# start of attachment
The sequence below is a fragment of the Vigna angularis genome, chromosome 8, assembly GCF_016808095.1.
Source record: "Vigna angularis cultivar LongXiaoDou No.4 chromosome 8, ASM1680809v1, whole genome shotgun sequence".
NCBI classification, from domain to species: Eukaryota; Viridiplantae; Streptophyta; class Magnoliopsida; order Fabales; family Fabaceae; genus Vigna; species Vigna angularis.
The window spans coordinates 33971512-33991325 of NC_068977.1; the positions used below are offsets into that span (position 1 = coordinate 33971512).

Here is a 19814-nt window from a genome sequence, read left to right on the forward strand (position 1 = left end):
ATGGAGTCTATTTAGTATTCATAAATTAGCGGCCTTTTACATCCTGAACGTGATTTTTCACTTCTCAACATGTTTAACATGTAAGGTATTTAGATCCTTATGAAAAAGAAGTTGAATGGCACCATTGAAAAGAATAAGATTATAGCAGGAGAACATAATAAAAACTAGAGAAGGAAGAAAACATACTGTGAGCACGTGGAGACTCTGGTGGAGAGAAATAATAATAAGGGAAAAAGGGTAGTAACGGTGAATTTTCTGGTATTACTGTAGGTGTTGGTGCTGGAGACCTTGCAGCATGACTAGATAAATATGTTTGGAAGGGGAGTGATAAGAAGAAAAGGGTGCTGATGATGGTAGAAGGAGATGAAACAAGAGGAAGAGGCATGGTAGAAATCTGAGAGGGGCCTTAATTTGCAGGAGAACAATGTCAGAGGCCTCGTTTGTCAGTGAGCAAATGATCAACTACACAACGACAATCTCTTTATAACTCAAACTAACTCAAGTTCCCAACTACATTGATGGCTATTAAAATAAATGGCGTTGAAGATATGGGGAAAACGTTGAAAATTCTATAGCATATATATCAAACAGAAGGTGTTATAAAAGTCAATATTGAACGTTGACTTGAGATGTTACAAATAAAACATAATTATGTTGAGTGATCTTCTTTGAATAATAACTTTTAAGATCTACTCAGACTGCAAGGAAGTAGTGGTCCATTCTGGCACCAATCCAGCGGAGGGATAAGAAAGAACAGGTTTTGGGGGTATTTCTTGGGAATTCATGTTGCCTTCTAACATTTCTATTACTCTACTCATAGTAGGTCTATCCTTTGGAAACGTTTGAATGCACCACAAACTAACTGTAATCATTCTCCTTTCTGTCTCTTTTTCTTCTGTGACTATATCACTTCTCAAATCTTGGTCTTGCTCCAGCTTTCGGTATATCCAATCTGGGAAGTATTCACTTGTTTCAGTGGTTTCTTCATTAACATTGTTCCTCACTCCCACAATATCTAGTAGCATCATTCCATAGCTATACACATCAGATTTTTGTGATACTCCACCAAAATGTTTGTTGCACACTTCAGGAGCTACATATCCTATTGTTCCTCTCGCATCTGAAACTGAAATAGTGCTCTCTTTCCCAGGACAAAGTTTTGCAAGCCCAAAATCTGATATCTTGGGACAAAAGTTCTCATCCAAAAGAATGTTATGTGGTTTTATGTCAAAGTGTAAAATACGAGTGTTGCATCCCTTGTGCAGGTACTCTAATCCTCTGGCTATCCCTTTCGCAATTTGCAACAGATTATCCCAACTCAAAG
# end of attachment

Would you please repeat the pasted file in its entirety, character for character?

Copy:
The sequence below is a fragment of the Vigna angularis genome, chromosome 8, assembly GCF_016808095.1.
Source record: "Vigna angularis cultivar LongXiaoDou No.4 chromosome 8, ASM1680809v1, whole genome shotgun sequence".
NCBI classification, from domain to species: Eukaryota; Viridiplantae; Streptophyta; class Magnoliopsida; order Fabales; family Fabaceae; genus Vigna; species Vigna angularis.
The window spans coordinates 33971512-33991325 of NC_068977.1; the positions used below are offsets into that span (position 1 = coordinate 33971512).

Here is a 19814-nt window from a genome sequence, read left to right on the forward strand (position 1 = left end):
ATGGAGTCTATTTAGTATTCATAAATTAGCGGCCTTTTACATCCTGAACGTGATTTTTCACTTCTCAACATGTTTAACATGTAAGGTATTTAGATCCTTATGAAAAAGAAGTTGAATGGCACCATTGAAAAGAATAAGATTATAGCAGGAGAACATAATAAAAACTAGAGAAGGAAGAAAACATACTGTGAGCACGTGGAGACTCTGGTGGAGAGAAATAATAATAAGGGAAAAAGGGTAGTAACGGTGAATTTTCTGGTATTACTGTAGGTGTTGGTGCTGGAGACCTTGCAGCATGACTAGATAAATATGTTTGGAAGGGGAGTGATAAGAAGAAAAGGGTGCTGATGATGGTAGAAGGAGATGAAACAAGAGGAAGAGGCATGGTAGAAATCTGAGAGGGGCCTTAATTTGCAGGAGAACAATGTCAGAGGCCTCGTTTGTCAGTGAGCAAATGATCAACTACACAACGACAATCTCTTTATAACTCAAACTAACTCAAGTTCCCAACTACATTGATGGCTATTAAAATAAATGGCGTTGAAGATATGGGGAAAACGTTGAAAATTCTATAGCATATATATCAAACAGAAGGTGTTATAAAAGTCAATATTGAACGTTGACTTGAGATGTTACAAATAAAACATAATTATGTTGAGTGATCTTCTTTGAATAATAACTTTTAAGATCTACTCAGACTGCAAGGAAGTAGTGGTCCATTCTGGCACCAATCCAGCGGAGGGATAAGAAAGAACAGGTTTTGGGGGTATTTCTTGGGAATTCATGTTGCCTTCTAACATTTCTATTACTCTACTCATAGTAGGTCTATCCTTTGGAAACGTTTGAATGCACCACAAACTAACTGTAATCATTCTCCTTTCTGTCTCTTTTTCTTCTGTGACTATATCACTTCTCAAATCTTGGTCTTGCTCCAGCTTTCGGTATATCCAATCTGGGAAGTATTCACTTGTTTCAGTGGTTTCTTCATTAACATTGTTCCTCACTCCCACAATATCTAGTAGCATCATTCCATAGCTATACACATCAGATTTTTGTGATACTCCACCAAAATGTTTGTTGCACACTTCAGGAGCTACATATCCTATTGTTCCTCTCGCATCTGAAACTGAAATAGTGCTCTCTTTCCCAGGACAAAGTTTTGCAAGCCCAAAATCTGATATCTTGGGACAAAAGTTCTCATCCAAAAGAATGTTATGTGGTTTTATGTCAAAGTGTAAAATACGAGTGTTGCATCCCTTGTGCAGGTACTCTAATCCTCTGGCTATCCCTTTCGCAATTTGCAACAGATTATCCCAACTCAAAG